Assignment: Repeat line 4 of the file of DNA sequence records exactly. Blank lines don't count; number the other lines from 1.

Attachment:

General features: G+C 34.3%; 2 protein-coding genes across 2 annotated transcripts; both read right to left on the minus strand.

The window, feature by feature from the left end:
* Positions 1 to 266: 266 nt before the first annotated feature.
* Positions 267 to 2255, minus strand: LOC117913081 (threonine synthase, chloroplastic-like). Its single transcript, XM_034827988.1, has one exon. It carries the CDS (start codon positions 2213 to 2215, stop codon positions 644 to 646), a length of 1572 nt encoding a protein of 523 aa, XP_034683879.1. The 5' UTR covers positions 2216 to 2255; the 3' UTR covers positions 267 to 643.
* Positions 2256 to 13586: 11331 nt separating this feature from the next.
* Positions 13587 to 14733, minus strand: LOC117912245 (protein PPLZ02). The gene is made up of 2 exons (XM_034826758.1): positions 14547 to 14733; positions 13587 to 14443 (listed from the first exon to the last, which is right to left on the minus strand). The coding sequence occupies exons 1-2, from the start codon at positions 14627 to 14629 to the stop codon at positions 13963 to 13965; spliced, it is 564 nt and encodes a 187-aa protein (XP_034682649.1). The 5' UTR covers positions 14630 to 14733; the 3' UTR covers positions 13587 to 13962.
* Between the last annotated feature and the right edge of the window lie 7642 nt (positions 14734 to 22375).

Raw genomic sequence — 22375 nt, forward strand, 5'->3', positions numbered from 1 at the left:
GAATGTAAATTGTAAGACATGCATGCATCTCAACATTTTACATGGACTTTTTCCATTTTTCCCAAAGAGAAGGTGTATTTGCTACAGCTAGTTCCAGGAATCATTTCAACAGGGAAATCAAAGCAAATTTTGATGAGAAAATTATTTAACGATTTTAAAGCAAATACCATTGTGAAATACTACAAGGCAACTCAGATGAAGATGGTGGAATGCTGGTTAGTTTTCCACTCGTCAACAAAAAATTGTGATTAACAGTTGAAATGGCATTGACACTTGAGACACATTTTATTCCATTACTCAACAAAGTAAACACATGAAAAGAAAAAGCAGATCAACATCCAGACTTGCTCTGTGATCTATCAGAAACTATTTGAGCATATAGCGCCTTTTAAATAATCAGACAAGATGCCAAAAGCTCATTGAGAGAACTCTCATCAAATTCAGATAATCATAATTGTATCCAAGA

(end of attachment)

* Positions 267 to 2255, minus strand: LOC117913081 (threonine synthase, chloroplastic-like). Its single transcript, XM_034827988.1, has one exon. It carries the CDS (start codon positions 2213 to 2215, stop codon positions 644 to 646), a length of 1572 nt encoding a protein of 523 aa, XP_034683879.1. The 5' UTR covers positions 2216 to 2255; the 3' UTR covers positions 267 to 643.